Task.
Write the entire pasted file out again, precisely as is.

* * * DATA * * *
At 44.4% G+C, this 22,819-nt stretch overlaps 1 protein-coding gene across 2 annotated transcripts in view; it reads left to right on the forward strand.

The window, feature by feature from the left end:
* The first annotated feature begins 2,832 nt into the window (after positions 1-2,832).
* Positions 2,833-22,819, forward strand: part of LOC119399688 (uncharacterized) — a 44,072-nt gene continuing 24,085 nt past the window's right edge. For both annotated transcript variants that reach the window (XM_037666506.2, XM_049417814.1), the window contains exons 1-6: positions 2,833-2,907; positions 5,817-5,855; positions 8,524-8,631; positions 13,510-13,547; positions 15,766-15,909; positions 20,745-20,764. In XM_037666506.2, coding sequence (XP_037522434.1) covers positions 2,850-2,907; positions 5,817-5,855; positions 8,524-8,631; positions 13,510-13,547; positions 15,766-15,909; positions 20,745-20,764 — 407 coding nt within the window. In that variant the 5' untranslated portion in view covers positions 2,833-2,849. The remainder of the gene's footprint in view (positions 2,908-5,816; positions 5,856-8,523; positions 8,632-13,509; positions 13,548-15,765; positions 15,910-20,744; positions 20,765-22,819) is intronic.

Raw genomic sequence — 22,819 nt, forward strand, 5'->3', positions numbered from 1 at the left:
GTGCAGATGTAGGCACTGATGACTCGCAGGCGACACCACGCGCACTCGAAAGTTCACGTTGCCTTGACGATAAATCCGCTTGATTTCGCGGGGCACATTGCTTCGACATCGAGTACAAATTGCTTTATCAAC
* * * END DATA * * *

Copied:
At 44.4% G+C, this 22,819-nt stretch overlaps 1 protein-coding gene across 2 annotated transcripts in view; it reads left to right on the forward strand.

The window, feature by feature from the left end:
* The first annotated feature begins 2,832 nt into the window (after positions 1-2,832).
* Positions 2,833-22,819, forward strand: part of LOC119399688 (uncharacterized) — a 44,072-nt gene continuing 24,085 nt past the window's right edge. For both annotated transcript variants that reach the window (XM_037666506.2, XM_049417814.1), the window contains exons 1-6: positions 2,833-2,907; positions 5,817-5,855; positions 8,524-8,631; positions 13,510-13,547; positions 15,766-15,909; positions 20,745-20,764. In XM_037666506.2, coding sequence (XP_037522434.1) covers positions 2,850-2,907; positions 5,817-5,855; positions 8,524-8,631; positions 13,510-13,547; positions 15,766-15,909; positions 20,745-20,764 — 407 coding nt within the window. In that variant the 5' untranslated portion in view covers positions 2,833-2,849. The remainder of the gene's footprint in view (positions 2,908-5,816; positions 5,856-8,523; positions 8,632-13,509; positions 13,548-15,765; positions 15,910-20,744; positions 20,765-22,819) is intronic.

Raw genomic sequence — 22,819 nt, forward strand, 5'->3', positions numbered from 1 at the left:
GTGCAGATGTAGGCACTGATGACTCGCAGGCGACACCACGCGCACTCGAAAGTTCACGTTGCCTTGACGATAAATCCGCTTGATTTCGCGGGGCACATTGCTTCGACATCGAGTACAAATTGCTTTATCAAC